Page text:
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Re: IV preservation (was Re: [PATCH 5.7.0] compiling on OS/2)

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February 17, 2001 09:18
Re: IV preservation (was Re: [PATCH 5.7.0] compiling on OS/2)
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Ilya Zakharevich <> writes:
>On Fri, Feb 16, 2001 at 10:29:33PM +0000, wrote:
>> >> >Etc etc etc.  Checking that a float is an integer is
>> >> >a non-trivial and a very expensive operation.
>> >> 
>> >> No it isn't (at least for IEEE). It is a simple matter of comparing 
>> >> the (binary) exponent with the (known, constant) number of bits in the mantissa.
>> >> and then seeing if there are any non-zero bits to the right of the radix point.
>> >> (am I missing something here?).
>> >
>> >AFAIK, there is no API to extract the exponent and the mantissa from
>> >a double.  Did I miss it?
>>        The frexp() function is used to split the number x into  a
>>        normalized  fraction  and  an  exponent which is stored in
>>        exp.              
>I would not think that this has anything to do with the bitpattern
>manipulations you described above.

Sure it is.
frexp() says extract the exponent and stuff it in the integer provided,
then set the exponent to 0 and return the resulting double which is 
now the fraction.

>>        The modf() function breaks the argument x into an integral
>>        part  and  a  fractional  part, each of which has the same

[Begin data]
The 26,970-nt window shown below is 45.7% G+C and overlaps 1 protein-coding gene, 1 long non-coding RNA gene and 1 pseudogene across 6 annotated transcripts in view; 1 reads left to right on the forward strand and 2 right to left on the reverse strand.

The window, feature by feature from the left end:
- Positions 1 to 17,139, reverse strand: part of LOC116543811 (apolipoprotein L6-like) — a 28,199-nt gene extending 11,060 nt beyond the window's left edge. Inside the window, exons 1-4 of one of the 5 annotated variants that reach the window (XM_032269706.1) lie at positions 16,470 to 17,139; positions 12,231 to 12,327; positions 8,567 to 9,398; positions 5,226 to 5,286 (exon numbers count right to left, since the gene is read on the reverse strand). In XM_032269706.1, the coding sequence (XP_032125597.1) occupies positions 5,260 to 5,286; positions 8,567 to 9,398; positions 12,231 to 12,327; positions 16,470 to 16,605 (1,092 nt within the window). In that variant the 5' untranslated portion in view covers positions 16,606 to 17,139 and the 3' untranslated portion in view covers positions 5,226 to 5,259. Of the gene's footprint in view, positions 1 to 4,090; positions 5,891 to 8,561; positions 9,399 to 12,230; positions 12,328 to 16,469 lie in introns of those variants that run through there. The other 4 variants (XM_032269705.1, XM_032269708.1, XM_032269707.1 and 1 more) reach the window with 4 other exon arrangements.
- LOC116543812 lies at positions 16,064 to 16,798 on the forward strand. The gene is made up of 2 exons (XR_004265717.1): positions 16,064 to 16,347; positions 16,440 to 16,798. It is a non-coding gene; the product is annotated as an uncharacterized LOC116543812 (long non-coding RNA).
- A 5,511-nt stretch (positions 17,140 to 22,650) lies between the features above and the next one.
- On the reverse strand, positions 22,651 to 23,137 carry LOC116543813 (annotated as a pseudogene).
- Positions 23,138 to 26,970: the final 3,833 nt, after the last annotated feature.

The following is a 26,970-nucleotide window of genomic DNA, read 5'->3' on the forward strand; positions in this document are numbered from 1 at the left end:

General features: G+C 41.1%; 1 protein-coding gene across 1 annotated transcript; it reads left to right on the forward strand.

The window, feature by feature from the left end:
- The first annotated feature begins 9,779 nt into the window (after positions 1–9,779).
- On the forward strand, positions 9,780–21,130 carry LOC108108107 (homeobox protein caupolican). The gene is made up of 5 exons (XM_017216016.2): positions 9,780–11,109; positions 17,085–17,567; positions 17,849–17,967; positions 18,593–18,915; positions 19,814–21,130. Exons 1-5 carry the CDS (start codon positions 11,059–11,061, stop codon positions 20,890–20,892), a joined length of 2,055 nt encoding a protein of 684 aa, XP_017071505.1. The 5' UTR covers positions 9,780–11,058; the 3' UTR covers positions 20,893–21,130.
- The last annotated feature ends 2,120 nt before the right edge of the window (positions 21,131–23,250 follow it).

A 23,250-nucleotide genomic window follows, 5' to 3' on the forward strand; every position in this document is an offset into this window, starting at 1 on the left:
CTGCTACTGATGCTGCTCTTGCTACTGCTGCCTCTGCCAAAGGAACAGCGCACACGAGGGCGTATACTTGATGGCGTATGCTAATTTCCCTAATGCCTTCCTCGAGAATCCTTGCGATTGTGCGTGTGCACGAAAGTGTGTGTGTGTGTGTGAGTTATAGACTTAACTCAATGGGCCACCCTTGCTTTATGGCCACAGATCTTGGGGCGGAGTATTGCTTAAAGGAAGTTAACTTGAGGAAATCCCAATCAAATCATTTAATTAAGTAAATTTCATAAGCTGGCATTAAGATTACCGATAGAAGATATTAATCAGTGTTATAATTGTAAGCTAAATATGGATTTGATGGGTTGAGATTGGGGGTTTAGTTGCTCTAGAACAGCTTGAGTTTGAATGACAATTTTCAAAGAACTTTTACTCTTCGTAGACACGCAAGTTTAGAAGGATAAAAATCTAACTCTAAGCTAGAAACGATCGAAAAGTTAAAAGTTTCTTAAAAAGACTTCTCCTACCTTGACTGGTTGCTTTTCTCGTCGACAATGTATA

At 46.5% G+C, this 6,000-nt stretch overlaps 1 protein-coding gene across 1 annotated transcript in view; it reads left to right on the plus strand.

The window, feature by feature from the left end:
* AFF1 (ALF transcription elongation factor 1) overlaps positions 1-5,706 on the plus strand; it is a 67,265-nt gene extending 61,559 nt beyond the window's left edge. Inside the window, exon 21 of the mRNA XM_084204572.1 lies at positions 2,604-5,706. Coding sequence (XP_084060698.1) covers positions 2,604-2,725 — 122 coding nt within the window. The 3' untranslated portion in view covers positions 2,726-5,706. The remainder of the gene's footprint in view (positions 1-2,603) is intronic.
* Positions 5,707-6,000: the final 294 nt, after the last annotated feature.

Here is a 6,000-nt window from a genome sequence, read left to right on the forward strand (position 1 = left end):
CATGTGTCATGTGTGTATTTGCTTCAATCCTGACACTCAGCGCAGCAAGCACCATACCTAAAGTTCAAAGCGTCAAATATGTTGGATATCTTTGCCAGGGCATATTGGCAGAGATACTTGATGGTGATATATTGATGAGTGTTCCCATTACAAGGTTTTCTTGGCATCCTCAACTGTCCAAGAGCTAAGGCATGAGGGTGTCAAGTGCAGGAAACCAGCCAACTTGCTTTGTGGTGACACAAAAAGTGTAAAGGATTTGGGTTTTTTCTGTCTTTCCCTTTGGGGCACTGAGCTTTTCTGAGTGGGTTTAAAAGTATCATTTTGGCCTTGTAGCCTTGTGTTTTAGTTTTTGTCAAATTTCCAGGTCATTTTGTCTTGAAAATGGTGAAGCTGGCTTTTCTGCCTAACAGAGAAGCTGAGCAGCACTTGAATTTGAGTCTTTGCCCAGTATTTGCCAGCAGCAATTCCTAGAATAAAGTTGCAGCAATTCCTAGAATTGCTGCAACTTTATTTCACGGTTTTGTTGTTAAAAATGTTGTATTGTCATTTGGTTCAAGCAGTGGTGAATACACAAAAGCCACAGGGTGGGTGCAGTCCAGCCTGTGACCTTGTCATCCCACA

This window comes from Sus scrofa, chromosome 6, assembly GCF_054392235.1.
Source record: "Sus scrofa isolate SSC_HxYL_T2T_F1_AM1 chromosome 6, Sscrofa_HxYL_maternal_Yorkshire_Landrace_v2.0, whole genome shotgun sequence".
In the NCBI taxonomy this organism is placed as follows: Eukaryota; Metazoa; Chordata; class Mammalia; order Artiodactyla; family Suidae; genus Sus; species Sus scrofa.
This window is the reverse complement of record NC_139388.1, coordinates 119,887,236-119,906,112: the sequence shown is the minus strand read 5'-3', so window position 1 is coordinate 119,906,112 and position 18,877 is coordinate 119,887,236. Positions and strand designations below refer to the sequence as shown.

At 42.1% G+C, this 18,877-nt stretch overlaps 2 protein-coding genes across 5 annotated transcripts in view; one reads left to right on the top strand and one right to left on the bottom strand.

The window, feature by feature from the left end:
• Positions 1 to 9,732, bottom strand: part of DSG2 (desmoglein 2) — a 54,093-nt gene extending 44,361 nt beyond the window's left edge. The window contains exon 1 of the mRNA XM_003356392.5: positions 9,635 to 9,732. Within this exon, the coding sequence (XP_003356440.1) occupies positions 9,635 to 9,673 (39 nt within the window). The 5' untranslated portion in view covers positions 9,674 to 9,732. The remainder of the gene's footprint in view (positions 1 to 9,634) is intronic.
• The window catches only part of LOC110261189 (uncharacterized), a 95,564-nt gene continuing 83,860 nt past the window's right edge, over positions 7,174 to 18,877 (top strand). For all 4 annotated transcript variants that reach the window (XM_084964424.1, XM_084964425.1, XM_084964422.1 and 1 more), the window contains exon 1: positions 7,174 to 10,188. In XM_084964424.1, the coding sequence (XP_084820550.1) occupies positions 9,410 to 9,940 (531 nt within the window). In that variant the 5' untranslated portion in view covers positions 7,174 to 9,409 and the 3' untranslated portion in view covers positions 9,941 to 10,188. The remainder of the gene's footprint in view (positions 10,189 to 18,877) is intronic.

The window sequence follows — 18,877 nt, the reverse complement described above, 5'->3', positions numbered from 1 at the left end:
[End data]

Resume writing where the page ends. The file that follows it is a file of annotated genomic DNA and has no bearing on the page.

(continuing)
>>        sign as x.  The integral part is stored in iptr.
>This is closer, but should not be very cheep.

You and going to make me power up that SPARC10 and go look for code ...

>> Both are "easy" to do by bit twiddling for IEEE format.
>AFAIU, there is no IEEE format.  IEEE mandates *which numbers* should
>be representable by IEEE floats, but now how this info is stored in
>the bitpatterns.  

Strictly speaking true. But as "minimum" float and double ranges
fit in exactly 32 and 64 bits respectively, with the 
sign, exponent, (hidden MSB), mantissa as per IEEE then in practice the 
only difference is big/little endian style ordering of the fields.

So it is almost always

 int sign : 1;
 int exponent : X;
 int ms_mantissa : 
 int ls_mantissa;

The problem machines are IBMs and VAXs which pre-date 80387/IEEE which became
de-facto standard.  

>Given a processor info (and knowing that the
>compiler uses the "100% hardware" floats), one can easily write the
>bitpattern manipulation code, but I do not think this is what we
>*want* Perl to do.

I would expect modf() to be resonably fast.

Nick Ing-Simmons

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